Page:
BEIJING — Temperatures are rising in Asia’s oceans as China and its rivals Japan and Vietnam engage in perilous airborne games of chicken and crude maritime shows of strength as they try to enforce their claims to contested waters and islands.
This week, China took its beef with its neighbors to the court of international opinion, issuing fresh video that purports to show Japanese fighters flying dangerously close to a Chinese fighter over the disputed waters of the East China Sea, and Vietnamese ships ramming Chinese boats in the South China Sea.
The release of the video footage was, Beijing said, a response to accusations — from Japan, that Chinese planes were responsible for the latest bout of aerial brinkmanship, and from Vietnam, that Chinese boats had been ramming their ships and had actually sunk a fishing trawler last month.
In the video below, filmed Wednesday and released Thursday, China says a Japanese fighter approaches to within 100 feet of a Chinese plane. China’s Defense Ministry described Tokyo’s attempt to blame Beijing for the incident as a “vile” attempt to smear the image of China’s military and “turn black into white.”
The tension with Japan is particularly worrying, security experts say, posing the risk that an aerial collision could spark an escalation of military tensions between the powerful Asian rivals.
“When you are down to 100 feet, and flying a supersonic jet, bad things can happen,” said Chris Johnson of the Center for Strategic International Studies in Washington, adding that the ability of both sides to de-escalate in the event of an accident is complicated by the fraught nature of their relations and “the absence of any solid back channel” for negotiations.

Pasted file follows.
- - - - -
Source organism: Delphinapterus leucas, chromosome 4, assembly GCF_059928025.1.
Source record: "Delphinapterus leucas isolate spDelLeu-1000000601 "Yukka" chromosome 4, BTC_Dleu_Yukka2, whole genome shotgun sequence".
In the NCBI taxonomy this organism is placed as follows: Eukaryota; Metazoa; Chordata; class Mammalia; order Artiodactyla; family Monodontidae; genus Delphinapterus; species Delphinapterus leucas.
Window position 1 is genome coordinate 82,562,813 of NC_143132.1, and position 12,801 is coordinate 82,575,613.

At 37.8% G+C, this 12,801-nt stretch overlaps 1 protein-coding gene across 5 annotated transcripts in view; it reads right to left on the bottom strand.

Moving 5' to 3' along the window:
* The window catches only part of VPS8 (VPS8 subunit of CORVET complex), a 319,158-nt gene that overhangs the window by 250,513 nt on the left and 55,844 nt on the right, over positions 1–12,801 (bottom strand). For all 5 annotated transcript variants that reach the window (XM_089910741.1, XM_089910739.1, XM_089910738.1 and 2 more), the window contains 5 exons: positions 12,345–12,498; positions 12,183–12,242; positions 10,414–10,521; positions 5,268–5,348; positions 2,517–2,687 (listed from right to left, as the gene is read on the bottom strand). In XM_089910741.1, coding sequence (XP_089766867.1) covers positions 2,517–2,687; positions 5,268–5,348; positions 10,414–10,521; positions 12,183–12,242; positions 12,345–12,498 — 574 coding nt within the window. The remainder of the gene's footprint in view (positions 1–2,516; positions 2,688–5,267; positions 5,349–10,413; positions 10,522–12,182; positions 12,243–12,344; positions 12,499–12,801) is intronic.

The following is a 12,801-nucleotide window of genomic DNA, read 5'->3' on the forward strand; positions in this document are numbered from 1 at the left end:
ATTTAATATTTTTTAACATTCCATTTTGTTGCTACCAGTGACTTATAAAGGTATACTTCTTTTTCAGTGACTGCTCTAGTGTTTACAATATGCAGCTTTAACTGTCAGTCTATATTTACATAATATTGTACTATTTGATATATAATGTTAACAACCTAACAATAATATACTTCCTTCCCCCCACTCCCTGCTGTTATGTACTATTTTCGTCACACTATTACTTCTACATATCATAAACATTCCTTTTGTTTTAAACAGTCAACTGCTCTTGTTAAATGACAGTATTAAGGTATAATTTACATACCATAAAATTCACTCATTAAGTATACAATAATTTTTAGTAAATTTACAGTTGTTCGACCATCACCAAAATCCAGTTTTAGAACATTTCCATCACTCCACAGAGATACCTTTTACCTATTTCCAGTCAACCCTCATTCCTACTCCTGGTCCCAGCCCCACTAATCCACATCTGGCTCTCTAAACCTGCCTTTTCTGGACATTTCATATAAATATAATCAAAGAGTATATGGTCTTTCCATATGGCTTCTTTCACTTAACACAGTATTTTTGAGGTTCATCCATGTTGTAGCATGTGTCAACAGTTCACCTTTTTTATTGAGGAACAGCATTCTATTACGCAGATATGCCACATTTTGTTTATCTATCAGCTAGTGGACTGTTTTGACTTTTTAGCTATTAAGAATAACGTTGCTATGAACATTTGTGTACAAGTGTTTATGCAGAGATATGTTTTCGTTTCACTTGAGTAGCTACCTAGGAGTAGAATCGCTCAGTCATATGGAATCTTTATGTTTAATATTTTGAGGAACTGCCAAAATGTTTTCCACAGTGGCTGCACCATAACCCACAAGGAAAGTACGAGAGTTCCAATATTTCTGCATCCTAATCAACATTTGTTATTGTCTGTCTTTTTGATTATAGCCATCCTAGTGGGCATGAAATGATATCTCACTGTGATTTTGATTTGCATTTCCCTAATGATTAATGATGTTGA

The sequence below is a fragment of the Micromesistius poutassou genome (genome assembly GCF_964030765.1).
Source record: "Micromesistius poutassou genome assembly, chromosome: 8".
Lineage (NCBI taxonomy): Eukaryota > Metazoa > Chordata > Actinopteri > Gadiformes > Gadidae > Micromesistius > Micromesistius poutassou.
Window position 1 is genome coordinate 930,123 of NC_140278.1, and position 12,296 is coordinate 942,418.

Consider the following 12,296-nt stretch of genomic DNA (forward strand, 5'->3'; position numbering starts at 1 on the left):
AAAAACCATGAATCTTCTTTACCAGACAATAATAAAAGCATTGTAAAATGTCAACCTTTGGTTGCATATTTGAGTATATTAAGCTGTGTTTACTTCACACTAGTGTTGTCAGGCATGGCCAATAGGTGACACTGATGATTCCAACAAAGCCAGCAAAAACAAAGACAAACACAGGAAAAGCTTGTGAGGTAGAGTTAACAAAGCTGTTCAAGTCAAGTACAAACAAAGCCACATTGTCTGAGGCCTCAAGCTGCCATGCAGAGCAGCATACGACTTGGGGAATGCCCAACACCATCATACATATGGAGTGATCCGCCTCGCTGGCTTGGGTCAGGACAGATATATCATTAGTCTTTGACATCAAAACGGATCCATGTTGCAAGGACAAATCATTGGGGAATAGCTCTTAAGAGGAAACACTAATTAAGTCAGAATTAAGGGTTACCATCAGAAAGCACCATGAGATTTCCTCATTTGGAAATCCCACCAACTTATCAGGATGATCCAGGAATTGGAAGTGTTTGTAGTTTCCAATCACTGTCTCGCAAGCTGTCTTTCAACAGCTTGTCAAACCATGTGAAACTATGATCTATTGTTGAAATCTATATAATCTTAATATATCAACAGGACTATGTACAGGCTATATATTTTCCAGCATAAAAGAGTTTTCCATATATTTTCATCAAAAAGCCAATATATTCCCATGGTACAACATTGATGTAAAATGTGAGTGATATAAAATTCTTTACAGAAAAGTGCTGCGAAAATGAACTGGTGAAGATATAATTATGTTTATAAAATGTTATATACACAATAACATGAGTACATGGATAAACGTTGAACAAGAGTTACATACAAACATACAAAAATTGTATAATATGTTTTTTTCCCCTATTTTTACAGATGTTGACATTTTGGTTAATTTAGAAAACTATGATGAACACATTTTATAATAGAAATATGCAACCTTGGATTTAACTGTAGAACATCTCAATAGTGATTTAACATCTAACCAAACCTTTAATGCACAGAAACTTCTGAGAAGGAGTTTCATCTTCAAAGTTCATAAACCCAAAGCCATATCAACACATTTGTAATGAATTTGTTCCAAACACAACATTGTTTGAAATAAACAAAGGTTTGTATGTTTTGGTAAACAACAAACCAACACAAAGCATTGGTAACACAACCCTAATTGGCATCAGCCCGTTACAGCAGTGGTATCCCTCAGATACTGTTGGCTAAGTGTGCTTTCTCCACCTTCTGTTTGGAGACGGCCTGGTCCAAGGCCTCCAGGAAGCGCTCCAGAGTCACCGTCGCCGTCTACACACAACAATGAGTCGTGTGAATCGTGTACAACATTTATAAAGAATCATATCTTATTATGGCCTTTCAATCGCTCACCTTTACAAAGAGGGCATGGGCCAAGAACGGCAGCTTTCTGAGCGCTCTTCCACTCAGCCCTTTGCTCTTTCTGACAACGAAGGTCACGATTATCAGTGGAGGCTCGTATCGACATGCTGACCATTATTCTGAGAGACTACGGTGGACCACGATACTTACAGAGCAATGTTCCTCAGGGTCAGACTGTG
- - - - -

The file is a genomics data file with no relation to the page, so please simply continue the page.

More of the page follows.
Indeed, this is exactly the concern that the U.S. government expressed when it objected to China’s decision last year to unilaterally declare an Air Defense Identification Zone over large swaths of the East China Sea, including over islands administered by Japan.
Japan says it scrambled fighters against Chinese planes 415 times in the year that ended in March, an increase of 36 percent on the year, while in waters near the disputed island chain, known as Senkaku in Japan and Diaoyu in China, patrol ships from both countries have regularly been playing cat-and-mouse.
Meanwhile, tensions with Vietnam have also risen alarmingly since China towed an oil rig into disputed waters, setting off riots in Vietnam that caused several deaths.
The video below, released Friday, purports to show Chinese ships being rammed by Vietnamese vessels in the South China Sea last month. China says Vietnamese boats have rammed their vessels 1,547 times since the stand-off began.
Here is one of several Vietnamese videos released earlier that appear to show Chinese vessels doing the ramming, in this case targeting Vietnamese police vessels. It was released by Vietnam's Foreign Affairs Ministry on June 5:
Another video, broadcast by Vietnam Television (VTV) recently, shows a Vietnamese fishing boat sinking after it was hit by what was allegedly a Chinese vessel.
Johnson said the reported presence of Chinese naval vessels in some of these incidents, “in the middle of the scrum, rather than over the horizon,” also represented another dangerous escalation of tensions, “because when you put stuff with guns in a small space, accidents happen.”
But China denied Vietnamese accusations that its naval ships have been involved in the clashes.
China and Vietnam are both one-party states, which to some degree use nationalism to bolster the internal legitimacy of the Communist Party, making it harder for either side to climb down at the risk of appearing weak, experts point out.